Mar 7, 2023 - News

Ferry glitches show fragility of service restoration plan

Cars driving off of a ferry.

A Washington State Ferries vessel on the San Juan Islands route. Photo: Education Images/Universal Images Group via Getty Images

Just as Washington State Ferries (WSF) released its updated timeline for restoring service, a frustrating weekend full of delayed and canceled runs shows how easily chronic staffing shortages can upend the system's delicately-balanced plan.

Driving the news: Half the sailings on the Kingston/Edmonds route were canceled this past weekend when "a lot of people called out sick," WSF spokesperson Ian Sterling told Axios. He said WSF is looking into whether there was a bug going around.

  • With a shortage of trained workers and an aging fleet, small matters can become a major inconvenience.
  • "We were getting back to where we're supposed to be and then we had a really tough, glitchy weekend," he said.

Why it matters: The routes are a critical part of the state's highway system. Ferries are not only essential for the thousands of residents with daily commutes. For island communities, they provide the only access to goods and services, including gas, groceries, medical care and even school.

State of play: During the pandemic, plummeting ridership and chronic staffing shortages forced the ferry system to cut sailings on every route. Service is being restored based on ridership, crew availability and whether a community has other travel alternatives, WSF said.

  • Pre-pandemic levels of service have been restored to four routes: Anacortes/San Juan Islands, Seattle/Bainbridge, Mukilteo/Clinton and Edmonds/Kingston.
  • For the Fauntleroy/Vashon Island/Southworth triangle, WSF expects to begin trialing full weekday three-boat service in early April and operating the full weekly schedule by fall 2023 while Bremerton will have to wait until October at the earliest.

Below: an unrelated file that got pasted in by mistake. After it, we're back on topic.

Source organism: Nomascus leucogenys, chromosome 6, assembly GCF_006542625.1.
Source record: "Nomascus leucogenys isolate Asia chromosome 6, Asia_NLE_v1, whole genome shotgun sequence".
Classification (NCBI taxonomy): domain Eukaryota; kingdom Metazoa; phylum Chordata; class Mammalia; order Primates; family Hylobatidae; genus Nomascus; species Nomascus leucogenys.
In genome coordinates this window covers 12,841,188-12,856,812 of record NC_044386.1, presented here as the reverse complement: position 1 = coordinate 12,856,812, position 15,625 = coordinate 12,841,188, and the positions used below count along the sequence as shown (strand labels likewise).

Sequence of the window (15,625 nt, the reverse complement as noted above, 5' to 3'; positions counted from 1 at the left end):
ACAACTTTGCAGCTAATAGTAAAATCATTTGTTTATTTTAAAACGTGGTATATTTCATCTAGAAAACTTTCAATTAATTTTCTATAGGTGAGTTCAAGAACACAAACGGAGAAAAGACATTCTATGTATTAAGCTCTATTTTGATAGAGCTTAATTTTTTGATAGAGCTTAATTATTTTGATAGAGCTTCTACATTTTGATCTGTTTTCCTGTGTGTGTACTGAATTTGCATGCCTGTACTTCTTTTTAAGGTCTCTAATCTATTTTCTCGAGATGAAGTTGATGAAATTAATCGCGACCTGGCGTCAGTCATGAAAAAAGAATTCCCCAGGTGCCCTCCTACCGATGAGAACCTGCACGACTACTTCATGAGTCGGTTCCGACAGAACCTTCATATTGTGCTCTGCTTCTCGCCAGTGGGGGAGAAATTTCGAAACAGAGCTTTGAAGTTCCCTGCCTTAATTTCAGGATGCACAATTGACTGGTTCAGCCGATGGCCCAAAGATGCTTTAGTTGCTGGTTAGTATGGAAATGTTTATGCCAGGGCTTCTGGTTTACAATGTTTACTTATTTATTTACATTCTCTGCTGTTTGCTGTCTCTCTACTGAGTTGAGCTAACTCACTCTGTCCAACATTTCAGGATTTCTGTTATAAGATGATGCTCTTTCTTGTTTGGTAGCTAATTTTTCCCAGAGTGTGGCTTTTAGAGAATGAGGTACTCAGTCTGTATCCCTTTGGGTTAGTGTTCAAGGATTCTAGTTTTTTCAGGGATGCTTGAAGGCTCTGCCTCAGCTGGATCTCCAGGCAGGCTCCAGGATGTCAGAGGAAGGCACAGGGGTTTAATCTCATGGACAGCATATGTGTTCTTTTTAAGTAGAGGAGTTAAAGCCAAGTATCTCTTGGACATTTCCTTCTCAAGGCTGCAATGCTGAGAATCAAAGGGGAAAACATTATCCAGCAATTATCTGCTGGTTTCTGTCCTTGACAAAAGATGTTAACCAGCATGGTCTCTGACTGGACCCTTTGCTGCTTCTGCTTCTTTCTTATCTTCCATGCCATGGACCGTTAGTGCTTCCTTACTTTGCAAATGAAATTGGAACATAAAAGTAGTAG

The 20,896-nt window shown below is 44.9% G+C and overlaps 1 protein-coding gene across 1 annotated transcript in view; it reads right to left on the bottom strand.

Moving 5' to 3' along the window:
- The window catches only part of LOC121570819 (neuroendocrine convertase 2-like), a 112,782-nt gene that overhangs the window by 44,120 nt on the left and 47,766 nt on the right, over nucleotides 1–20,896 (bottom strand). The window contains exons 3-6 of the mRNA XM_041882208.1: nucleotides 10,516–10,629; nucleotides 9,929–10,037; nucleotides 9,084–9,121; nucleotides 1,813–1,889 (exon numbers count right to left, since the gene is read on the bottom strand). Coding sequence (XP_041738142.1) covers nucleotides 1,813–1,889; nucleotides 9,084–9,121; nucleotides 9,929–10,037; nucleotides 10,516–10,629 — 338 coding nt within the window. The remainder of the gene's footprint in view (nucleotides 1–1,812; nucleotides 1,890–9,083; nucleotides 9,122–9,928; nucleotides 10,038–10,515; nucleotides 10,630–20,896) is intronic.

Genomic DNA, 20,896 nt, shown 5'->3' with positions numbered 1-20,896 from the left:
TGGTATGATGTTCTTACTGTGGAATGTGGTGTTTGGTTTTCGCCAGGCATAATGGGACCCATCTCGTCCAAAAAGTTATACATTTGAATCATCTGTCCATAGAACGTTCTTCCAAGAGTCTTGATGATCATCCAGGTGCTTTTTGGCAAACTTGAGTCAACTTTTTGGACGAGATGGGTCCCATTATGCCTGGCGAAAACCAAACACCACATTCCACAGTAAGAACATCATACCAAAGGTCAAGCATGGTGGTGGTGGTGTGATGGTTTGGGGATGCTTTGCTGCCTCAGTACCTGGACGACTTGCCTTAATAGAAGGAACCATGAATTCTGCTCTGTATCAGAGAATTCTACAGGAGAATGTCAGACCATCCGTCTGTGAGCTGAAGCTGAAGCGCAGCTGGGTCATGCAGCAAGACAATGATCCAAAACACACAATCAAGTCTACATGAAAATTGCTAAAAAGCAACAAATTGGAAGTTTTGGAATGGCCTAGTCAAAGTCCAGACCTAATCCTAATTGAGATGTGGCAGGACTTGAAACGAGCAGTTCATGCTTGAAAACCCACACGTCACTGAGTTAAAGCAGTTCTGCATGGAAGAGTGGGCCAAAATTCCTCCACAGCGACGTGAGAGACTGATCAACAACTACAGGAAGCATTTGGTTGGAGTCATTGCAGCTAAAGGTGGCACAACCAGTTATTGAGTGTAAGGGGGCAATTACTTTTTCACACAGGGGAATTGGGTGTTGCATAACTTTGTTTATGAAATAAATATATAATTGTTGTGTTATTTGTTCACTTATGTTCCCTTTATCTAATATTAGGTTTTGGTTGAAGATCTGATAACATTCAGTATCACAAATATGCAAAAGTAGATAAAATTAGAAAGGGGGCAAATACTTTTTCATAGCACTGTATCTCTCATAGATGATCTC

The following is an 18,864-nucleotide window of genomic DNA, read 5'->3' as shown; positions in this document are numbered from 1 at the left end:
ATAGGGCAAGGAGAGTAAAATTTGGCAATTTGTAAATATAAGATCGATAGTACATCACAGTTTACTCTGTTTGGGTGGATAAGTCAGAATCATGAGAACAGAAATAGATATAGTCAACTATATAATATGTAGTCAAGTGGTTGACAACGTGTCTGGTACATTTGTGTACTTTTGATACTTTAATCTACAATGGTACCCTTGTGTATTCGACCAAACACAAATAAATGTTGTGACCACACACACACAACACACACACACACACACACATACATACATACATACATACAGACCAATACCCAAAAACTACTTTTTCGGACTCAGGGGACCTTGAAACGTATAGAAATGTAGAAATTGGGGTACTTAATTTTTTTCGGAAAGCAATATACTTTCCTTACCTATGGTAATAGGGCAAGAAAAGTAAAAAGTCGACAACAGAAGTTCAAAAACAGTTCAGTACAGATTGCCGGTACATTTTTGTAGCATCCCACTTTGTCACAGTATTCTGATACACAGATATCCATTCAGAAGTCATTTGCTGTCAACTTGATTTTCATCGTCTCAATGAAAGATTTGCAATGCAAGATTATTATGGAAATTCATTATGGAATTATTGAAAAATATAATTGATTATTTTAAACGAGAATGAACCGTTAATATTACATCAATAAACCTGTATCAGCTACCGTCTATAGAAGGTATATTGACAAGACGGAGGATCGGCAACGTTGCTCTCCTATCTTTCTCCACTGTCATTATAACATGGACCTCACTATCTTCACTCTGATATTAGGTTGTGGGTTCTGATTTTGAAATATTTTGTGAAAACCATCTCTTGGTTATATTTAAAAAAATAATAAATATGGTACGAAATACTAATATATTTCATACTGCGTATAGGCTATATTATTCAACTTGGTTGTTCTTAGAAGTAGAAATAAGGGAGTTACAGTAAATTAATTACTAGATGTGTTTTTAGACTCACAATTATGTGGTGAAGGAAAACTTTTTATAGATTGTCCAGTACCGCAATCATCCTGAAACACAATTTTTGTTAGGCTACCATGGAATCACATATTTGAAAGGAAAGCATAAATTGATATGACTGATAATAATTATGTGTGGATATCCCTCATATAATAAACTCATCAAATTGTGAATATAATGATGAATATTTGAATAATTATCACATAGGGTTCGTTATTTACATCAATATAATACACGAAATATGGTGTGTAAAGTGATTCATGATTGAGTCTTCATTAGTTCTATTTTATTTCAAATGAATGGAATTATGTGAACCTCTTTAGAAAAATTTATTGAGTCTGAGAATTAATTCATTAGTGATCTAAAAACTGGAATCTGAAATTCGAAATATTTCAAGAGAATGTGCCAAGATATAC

• Port Townsend/Coupeville will remain on one-boat service until spring 2024. The route to Sidney, BC is canceled until at least 2030.

By the numbers: Riders are returning, but with an aging and retiring workforce, the system is struggling to attract new recruits amidst a global shortage of maritime workers.

  • WSF hired 202 fleet personnel in 2022, but with 42 retirements and 99 separations for other reasons, that’s a net gain of only 61 new employees.
  • As of last month, the ferry system was still short 35 captains and mates, 44 deck staff, 15 engineers and eight oilers. Eighty-one additional captains and mates are expected to retire by 2027.

What's next: Six of WSF's 21 vessels are over 40 years old and five are over 50 years old. And while WSF received $1.6 billion during the 2022 legislative session to buy four hybrid-electric ferries and build its labor force, that's not going to help right away.

  • When something breaks during the busy summer season, there's probably going to be a service cut, Sterling said. And that's likely to be the reality for a while, he said.

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